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Continuing adding your strips, keeping them in order and making sure that you are sewing so that the seams are all on the same side. Always start from the same edge.

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Once you have joined the 5 strips, press the seams in one direction.

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You may notice that the strips are not all the same length.

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This is fairly common and is a manufacturing issue and a washing issue. It’s not something that can be fixed. But if you always start from the same edge when joining strips you will reduce the waste of fabric.

Trim the selvedges off the edge that you started piecing on.

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Then cut your pieced unit into four 10 1/2in blocks.

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Repeat for your other sets of strips and you have made all of your blocks.

In the next blog post we will be cutting the focal piece, adding a small border, assembling the quilt top and preparing for quilting.

Mum’s First Quilt

So this quilt-along will be a little different to your usual type of quilting instructions. Mainly because I’m letting Mum take the lead on this one. It’s her quilt and her learning pace, so there’s no rushing and no set timeframe.

Mum works from home for the most part of the week, working in our shared space, the craft room/office. As it’s on the top floor of the house it does get a bit warm but when the sun is around the back of the house first thing in the morning it is quite chilly. Mum decided she wanted to try and make a quilt for herself. Something small enough that she can give it a go without being too overwhelmed with its size, but big enough to drape over her legs while she works on the computer.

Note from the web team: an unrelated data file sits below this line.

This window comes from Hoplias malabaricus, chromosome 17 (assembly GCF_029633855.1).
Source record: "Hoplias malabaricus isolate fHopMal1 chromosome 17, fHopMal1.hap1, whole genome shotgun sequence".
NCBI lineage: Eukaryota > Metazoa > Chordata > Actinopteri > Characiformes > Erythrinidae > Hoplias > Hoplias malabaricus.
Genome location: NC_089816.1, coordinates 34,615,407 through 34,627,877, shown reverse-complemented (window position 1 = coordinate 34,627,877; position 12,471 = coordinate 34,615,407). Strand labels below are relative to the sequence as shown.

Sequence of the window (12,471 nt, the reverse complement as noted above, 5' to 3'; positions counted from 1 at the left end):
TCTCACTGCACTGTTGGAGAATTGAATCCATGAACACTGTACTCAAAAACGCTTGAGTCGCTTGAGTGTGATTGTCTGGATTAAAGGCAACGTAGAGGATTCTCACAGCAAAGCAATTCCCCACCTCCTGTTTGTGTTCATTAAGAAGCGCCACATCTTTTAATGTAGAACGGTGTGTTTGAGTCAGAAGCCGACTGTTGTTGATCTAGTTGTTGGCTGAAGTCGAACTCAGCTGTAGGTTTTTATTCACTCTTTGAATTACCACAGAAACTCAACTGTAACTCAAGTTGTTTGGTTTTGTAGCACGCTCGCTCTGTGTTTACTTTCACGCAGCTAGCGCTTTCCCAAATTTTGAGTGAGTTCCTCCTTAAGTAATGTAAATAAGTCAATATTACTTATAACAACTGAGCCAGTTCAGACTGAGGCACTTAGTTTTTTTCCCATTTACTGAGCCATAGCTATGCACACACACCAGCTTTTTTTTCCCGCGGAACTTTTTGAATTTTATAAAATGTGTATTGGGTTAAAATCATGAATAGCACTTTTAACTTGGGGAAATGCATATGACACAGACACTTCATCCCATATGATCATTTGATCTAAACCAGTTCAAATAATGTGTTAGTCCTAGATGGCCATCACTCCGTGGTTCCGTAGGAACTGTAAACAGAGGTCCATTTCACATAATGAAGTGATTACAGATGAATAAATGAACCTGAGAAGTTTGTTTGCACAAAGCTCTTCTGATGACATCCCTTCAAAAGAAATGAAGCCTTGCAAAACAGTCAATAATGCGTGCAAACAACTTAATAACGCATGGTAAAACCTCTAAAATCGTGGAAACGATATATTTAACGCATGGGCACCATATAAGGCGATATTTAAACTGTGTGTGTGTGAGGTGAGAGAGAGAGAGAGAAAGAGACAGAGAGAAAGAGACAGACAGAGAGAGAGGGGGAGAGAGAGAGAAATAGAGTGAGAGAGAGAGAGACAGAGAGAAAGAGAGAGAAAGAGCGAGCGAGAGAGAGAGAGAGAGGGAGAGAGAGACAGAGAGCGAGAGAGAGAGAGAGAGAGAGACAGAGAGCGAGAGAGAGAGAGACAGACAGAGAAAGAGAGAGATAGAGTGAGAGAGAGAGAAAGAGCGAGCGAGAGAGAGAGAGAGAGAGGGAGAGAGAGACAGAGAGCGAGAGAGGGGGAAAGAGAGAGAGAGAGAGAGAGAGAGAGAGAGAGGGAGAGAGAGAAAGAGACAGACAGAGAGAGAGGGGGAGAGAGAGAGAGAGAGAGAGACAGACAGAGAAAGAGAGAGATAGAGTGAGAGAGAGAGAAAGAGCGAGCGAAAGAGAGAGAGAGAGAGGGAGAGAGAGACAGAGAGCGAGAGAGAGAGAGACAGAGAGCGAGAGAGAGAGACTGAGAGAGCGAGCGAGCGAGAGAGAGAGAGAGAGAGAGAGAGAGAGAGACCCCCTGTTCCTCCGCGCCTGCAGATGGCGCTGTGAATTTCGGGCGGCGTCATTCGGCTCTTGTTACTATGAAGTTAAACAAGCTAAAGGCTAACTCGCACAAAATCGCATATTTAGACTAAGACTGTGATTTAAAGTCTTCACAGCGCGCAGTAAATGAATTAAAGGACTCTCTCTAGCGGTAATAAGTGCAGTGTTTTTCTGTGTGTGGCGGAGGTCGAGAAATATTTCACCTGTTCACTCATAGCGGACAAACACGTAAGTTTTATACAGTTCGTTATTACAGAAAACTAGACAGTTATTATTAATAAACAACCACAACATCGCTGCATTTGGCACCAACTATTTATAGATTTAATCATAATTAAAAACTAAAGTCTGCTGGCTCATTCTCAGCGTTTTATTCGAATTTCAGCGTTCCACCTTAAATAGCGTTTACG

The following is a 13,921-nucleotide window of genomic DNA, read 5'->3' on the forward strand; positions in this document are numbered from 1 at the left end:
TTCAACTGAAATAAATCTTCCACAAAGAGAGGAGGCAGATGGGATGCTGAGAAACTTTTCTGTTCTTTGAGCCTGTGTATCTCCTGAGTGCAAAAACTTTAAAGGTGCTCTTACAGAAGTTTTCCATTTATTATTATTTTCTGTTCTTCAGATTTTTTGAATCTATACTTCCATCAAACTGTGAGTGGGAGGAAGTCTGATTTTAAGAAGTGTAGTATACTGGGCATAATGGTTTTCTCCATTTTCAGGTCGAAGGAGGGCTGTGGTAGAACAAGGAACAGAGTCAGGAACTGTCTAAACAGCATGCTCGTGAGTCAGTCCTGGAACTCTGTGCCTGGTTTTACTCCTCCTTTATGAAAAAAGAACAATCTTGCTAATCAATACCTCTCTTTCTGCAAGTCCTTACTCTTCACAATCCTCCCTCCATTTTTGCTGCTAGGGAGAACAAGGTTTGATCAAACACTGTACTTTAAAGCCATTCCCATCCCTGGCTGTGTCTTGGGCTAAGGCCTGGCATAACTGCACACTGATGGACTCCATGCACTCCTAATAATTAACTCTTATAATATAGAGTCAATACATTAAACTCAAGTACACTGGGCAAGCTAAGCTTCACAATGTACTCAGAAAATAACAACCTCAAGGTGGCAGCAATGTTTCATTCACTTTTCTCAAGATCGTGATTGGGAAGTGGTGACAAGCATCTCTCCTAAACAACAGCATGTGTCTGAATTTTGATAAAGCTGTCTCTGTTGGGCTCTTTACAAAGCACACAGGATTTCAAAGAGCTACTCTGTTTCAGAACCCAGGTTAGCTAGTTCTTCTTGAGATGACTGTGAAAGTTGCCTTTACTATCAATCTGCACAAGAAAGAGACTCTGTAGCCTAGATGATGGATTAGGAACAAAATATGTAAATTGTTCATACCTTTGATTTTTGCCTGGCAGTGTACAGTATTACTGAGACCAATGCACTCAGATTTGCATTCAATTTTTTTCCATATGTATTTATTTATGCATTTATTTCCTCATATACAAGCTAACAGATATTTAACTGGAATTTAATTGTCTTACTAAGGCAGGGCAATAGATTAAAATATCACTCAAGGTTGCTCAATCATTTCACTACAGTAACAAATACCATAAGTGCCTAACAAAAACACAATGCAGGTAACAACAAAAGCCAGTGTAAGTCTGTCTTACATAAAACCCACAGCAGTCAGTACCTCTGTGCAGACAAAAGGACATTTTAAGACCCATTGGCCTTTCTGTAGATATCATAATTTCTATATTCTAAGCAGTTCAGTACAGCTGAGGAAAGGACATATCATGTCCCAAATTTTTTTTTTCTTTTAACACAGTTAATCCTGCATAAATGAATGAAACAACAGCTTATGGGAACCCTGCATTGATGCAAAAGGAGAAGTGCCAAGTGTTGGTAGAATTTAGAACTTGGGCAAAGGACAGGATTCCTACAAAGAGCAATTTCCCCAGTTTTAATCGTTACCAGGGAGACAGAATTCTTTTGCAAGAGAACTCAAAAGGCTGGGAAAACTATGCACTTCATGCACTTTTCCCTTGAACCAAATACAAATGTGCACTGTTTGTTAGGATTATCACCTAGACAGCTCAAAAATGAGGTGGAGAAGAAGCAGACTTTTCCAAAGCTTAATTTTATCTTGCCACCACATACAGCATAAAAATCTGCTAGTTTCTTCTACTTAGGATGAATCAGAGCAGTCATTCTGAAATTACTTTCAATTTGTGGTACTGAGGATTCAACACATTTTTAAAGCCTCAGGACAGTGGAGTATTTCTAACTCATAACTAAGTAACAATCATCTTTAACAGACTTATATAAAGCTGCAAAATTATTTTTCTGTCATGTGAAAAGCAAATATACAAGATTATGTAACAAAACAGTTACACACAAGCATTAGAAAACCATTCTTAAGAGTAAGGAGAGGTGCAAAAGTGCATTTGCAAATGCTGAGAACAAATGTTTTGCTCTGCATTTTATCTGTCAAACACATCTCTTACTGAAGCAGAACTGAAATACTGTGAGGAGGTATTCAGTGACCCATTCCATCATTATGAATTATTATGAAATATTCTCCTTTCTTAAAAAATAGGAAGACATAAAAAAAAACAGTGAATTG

So the other night while we watched CSI (Saturday Crime Night) we pulled out every piece of fabric that Mum owns. Which was not a lot as she’s not really a sewer  to the extent I am (read craft hoarder), she used to dabble when my sister and I were little but she mainly painted ceramics and now does cake decorating and some knitting.

Having helped quilters choose fabrics for almost a decade I have created my own process when working with customers who struggle with fabric choice – getting them to tell me little things about the fabrics they’ve chosen so I can work my way through their selections and help nudge them in the right direction – whether that direction be a complete selection or a partial one with more things to find later – and then get the fabrics to speak its design to us.

So Mum’s fabrics were a bit random to say the least. She had a few themes which she’s picked up on but generally it wasn’t a cohesive group of fabrics. We started by dividing them into what groups we could see – blenders, black and whites, brights, small prints (mainly tone-on-tones) and miscellaneous. We also matched up fabrics that worked together, hoping that as we worked through the pile we would find something or enough little somethings that would spark an idea.

Once everything was sorted we stepped back and looked at what we’d done. Mum couldn’t quite see where I was going, she wasn’t really even clear with herself about what she wanted and was concerned that her random fabric purchases and mini raids on my stash had left her with a pile that couldn’t be used.

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Which is never the case. Because stash diving gives you the opportunity to see what you have (and how much of it), which means you can then either use what you have buying only a few bits to add in or you can see you have nothing that works and buy from scratch. Both are equally good but it all boils down to the timing, the project and your budget.

So I made her pick up the two fabrics that spoke to her the most and explain why they spoke to her.

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The first one she finds calming, the softer colour palette is peaceful and contains her favourite colours. It’s not too bold but it’s still an interesting print.